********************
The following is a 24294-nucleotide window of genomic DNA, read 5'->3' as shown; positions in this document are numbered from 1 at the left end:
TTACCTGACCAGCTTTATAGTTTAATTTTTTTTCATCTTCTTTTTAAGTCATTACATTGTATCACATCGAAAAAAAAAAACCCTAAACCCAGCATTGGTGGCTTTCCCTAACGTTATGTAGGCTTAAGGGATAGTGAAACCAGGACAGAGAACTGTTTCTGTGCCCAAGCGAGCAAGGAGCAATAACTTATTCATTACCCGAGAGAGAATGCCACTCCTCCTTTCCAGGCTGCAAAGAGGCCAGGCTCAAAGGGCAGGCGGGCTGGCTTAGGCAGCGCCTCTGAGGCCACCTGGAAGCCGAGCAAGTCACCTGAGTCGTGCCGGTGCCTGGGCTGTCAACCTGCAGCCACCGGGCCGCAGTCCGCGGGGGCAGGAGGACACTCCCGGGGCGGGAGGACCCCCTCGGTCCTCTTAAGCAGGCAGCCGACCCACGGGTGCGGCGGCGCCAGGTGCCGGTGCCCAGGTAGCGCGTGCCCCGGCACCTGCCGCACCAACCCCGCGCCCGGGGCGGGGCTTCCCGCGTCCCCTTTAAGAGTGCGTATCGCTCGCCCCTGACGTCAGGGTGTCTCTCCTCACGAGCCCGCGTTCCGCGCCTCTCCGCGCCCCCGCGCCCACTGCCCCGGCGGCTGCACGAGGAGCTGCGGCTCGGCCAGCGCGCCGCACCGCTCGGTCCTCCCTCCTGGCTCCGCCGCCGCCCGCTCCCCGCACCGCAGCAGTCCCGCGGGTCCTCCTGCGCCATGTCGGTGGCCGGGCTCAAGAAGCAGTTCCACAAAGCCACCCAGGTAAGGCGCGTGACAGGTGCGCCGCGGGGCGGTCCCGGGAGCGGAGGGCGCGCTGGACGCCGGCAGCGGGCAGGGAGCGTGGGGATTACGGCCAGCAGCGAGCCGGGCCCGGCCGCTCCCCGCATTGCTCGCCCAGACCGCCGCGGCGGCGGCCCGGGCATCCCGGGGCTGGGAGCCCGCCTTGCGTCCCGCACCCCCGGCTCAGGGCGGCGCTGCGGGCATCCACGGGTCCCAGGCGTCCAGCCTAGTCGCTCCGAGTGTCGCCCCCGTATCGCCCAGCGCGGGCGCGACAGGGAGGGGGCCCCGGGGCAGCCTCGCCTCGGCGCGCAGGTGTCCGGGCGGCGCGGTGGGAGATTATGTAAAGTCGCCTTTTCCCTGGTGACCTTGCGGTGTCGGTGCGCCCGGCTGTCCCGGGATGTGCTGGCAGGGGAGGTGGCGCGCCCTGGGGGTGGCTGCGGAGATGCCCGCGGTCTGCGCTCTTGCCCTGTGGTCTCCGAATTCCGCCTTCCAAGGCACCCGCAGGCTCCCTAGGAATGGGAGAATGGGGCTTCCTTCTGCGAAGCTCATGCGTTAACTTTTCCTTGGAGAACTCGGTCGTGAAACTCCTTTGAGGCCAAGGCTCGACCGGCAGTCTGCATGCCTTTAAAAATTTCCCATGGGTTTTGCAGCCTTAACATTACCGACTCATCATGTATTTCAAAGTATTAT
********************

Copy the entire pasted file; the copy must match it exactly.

The following is a 24294-nucleotide window of genomic DNA, read 5'->3' as shown; positions in this document are numbered from 1 at the left end:
TTACCTGACCAGCTTTATAGTTTAATTTTTTTTCATCTTCTTTTTAAGTCATTACATTGTATCACATCGAAAAAAAAAAACCCTAAACCCAGCATTGGTGGCTTTCCCTAACGTTATGTAGGCTTAAGGGATAGTGAAACCAGGACAGAGAACTGTTTCTGTGCCCAAGCGAGCAAGGAGCAATAACTTATTCATTACCCGAGAGAGAATGCCACTCCTCCTTTCCAGGCTGCAAAGAGGCCAGGCTCAAAGGGCAGGCGGGCTGGCTTAGGCAGCGCCTCTGAGGCCACCTGGAAGCCGAGCAAGTCACCTGAGTCGTGCCGGTGCCTGGGCTGTCAACCTGCAGCCACCGGGCCGCAGTCCGCGGGGGCAGGAGGACACTCCCGGGGCGGGAGGACCCCCTCGGTCCTCTTAAGCAGGCAGCCGACCCACGGGTGCGGCGGCGCCAGGTGCCGGTGCCCAGGTAGCGCGTGCCCCGGCACCTGCCGCACCAACCCCGCGCCCGGGGCGGGGCTTCCCGCGTCCCCTTTAAGAGTGCGTATCGCTCGCCCCTGACGTCAGGGTGTCTCTCCTCACGAGCCCGCGTTCCGCGCCTCTCCGCGCCCCCGCGCCCACTGCCCCGGCGGCTGCACGAGGAGCTGCGGCTCGGCCAGCGCGCCGCACCGCTCGGTCCTCCCTCCTGGCTCCGCCGCCGCCCGCTCCCCGCACCGCAGCAGTCCCGCGGGTCCTCCTGCGCCATGTCGGTGGCCGGGCTCAAGAAGCAGTTCCACAAAGCCACCCAGGTAAGGCGCGTGACAGGTGCGCCGCGGGGCGGTCCCGGGAGCGGAGGGCGCGCTGGACGCCGGCAGCGGGCAGGGAGCGTGGGGATTACGGCCAGCAGCGAGCCGGGCCCGGCCGCTCCCCGCATTGCTCGCCCAGACCGCCGCGGCGGCGGCCCGGGCATCCCGGGGCTGGGAGCCCGCCTTGCGTCCCGCACCCCCGGCTCAGGGCGGCGCTGCGGGCATCCACGGGTCCCAGGCGTCCAGCCTAGTCGCTCCGAGTGTCGCCCCCGTATCGCCCAGCGCGGGCGCGACAGGGAGGGGGCCCCGGGGCAGCCTCGCCTCGGCGCGCAGGTGTCCGGGCGGCGCGGTGGGAGATTATGTAAAGTCGCCTTTTCCCTGGTGACCTTGCGGTGTCGGTGCGCCCGGCTGTCCCGGGATGTGCTGGCAGGGGAGGTGGCGCGCCCTGGGGGTGGCTGCGGAGATGCCCGCGGTCTGCGCTCTTGCCCTGTGGTCTCCGAATTCCGCCTTCCAAGGCACCCGCAGGCTCCCTAGGAATGGGAGAATGGGGCTTCCTTCTGCGAAGCTCATGCGTTAACTTTTCCTTGGAGAACTCGGTCGTGAAACTCCTTTGAGGCCAAGGCTCGACCGGCAGTCTGCATGCCTTTAAAAATTTCCCATGGGTTTTGCAGCCTTAACATTACCGACTCATCATGTATTTCAAAGTATTAT